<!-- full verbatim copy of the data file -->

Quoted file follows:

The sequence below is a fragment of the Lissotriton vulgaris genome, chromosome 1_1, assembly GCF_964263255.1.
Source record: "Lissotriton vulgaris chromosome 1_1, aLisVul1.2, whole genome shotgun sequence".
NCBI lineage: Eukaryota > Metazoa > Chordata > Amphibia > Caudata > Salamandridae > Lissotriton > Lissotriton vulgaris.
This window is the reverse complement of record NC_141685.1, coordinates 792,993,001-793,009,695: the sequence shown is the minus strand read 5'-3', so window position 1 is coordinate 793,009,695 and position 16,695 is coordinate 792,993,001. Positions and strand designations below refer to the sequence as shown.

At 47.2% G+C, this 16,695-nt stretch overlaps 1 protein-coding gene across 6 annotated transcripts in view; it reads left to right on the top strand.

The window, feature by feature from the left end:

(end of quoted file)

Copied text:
The sequence below is a fragment of the Lissotriton vulgaris genome, chromosome 1_1, assembly GCF_964263255.1.
Source record: "Lissotriton vulgaris chromosome 1_1, aLisVul1.2, whole genome shotgun sequence".
NCBI lineage: Eukaryota > Metazoa > Chordata > Amphibia > Caudata > Salamandridae > Lissotriton > Lissotriton vulgaris.
This window is the reverse complement of record NC_141685.1, coordinates 792,993,001-793,009,695: the sequence shown is the minus strand read 5'-3', so window position 1 is coordinate 793,009,695 and position 16,695 is coordinate 792,993,001. Positions and strand designations below refer to the sequence as shown.

At 47.2% G+C, this 16,695-nt stretch overlaps 1 protein-coding gene across 6 annotated transcripts in view; it reads left to right on the top strand.

The window, feature by feature from the left end: